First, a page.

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Slovak Canadians

Slovakia, the land of the Slovaks, is located in Central Europe and borders the Czech Republic and Austria to the west, Poland to the north, Ukraine to the east and Hungary to the south. Slovak Canadians are a deeply religious people, family oriented, and proud of their origin and language, always quick to correct those who refer to them as Czechs or Czechoslovaks. They have been coming to North America since the second half of the 19th century and have contributed significantly to the economic, social and cultural development of Canada. In the 2016 Census of population, 72,290 Canadians reported being of Slovak origin.

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Slovenian Canadians

Slovenia is a country in central Europe. It is bordered by Croatia, Hungary, Austria, Italy, and the Adriatic Sea. In the 2016 Canadian census, 40, 475 people reported being of Slovenian origin (13, 690 single and 26, 785 multiple responses).

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Slovenian Music in Canada

The first substantial Canadian immigration from Slovenia (the northwestern region of the Kingdom of Serbs, Croats, and Slovenes, which was renamed Yugoslavia in 1929) occurred 1918-29. Peasants and labourers moved to Ontario, many becoming farmers on the Niagara peninsula.

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Social Conditions of Indigenous Peoples in Canada

Social conditions, including health, income, education, employment and community, contribute to the well-being of all people. Among the Indigenous population in Canada (i.e., First Nations, Métis and Inuit peoples), social conditions have been impacted by the dispossession of cultural traditions, social inequities, prejudice and discrimination. Social conditions also vary greatly according to factors such as place of residence, income level, and family and cultural factors. While progress with respect to social conditions is being achieved, gaps between the social and economic conditions of Indigenous people and non-Indigenous people in Canada persist.

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Sonja Gaudet

Sonja Gaudet (née Melis), Paralympic wheelchair curler (born 22 July 1966 in North Vancouver, British Columbia). A three-time Paralympian, Gaudet won gold for Canada at the 2006 Paralympic Winter Games in Turin, at the 2010 Paralympic Winter Games in Vancouver and at the 2014 Paralympic Winter Games in Sochi. She is the first wheelchair curlerever to win multiple Paralympic gold medals. She is also a three-time world champion, having helped Canada win gold at the World Wheelchair Curling Championship in 2009, 2011 and 2013. Gaudet has been inducted into the Canadian Curling Hall of Fame and the BC Sports Hall of Fame. She was named to Canada's Sports Hall of Fame on 27 May 2020 and will be formally inducted in 2021.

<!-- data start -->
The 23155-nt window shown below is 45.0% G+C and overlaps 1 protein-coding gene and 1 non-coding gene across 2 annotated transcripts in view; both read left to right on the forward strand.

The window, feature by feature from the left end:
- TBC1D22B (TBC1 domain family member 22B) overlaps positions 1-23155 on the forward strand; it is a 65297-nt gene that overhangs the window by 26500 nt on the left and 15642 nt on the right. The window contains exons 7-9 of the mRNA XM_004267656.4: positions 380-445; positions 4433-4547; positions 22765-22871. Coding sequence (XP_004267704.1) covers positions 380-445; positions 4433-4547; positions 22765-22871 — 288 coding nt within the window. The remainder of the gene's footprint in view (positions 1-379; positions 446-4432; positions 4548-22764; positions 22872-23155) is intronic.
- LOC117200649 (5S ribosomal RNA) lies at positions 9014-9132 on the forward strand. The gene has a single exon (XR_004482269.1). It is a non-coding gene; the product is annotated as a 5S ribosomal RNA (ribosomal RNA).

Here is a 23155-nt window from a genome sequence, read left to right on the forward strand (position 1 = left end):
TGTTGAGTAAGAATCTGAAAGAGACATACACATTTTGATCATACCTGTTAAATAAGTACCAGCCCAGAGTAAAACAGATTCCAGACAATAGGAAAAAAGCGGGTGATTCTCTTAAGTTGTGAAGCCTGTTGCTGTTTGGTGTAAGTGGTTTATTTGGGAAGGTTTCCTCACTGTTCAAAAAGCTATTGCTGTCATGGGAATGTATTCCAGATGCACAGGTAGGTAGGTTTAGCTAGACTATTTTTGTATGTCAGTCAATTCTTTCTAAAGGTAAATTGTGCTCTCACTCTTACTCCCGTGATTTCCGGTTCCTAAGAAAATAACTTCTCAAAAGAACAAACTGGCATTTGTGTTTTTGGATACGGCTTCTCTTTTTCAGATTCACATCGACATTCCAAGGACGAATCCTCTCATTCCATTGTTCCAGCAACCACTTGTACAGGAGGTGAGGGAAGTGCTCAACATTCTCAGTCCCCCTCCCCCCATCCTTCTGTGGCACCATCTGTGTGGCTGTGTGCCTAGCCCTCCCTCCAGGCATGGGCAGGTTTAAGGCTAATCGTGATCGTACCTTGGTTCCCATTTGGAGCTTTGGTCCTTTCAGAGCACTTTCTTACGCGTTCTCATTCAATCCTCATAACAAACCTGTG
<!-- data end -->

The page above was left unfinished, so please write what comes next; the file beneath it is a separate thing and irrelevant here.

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South Asian Canadians

South Asians trace their origins to South Asia, which encompasses India, Pakistan, Bangladesh and Sri Lanka. Most South Asian Canadians are immigrants or descendants of immigrants from these countries, but immigrants from South Asian communities established during British colonial times also include those from East and South Africa, Guyana, Trinidad and Tobago, Fiji and Mauritius. Others come from Britain, the US and Europe. In the 2016 census, 1, 963,330 Canadians reported South Asian origins (1,603,000 single and 360,330 multiple responses).

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Southeast Asian Canadians

Immigration to Canada by Southeast Asians is relatively recent; most arrived in Canada after 1974. Southeast Asia is located south of China and east of India. It consists of multiethnic nations with common histories, structures and social practices, as well as a cultural system that recognizes ethnic pluralism. Southeast Asia is comprised of 11 countries: Brunei Darussalam, Cambodia, Indonesia, Laos, Malaysia, Myanmar (Burma), the Philippines, Singapore, Thailand, East Timor and Vietnam.

In the 2011 National Household Survey (NHS), more than one million Canadians indicated that they were of Southeast Asian origin. Filipino Canadians were the most numerous (662,600), followed by Vietnamese Canadians (220,425), Cambodians or Khmer (34,340), Laotians (22,090), Indonesians (18,125), Thais (15,080), Malaysians (14,165), Burmese (7,845) and Singaporeans (2,050). Southeast Asians of the Hmong people (an ethnic minority living in the mountains in the south of China, and the north of Vietnam and Laos) have also settled in Canada, as well as several hundred Chinese originally from Vietnam, Cambodia and Laos who came to Canada following the “boat people” crisis.

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Spanish Canadians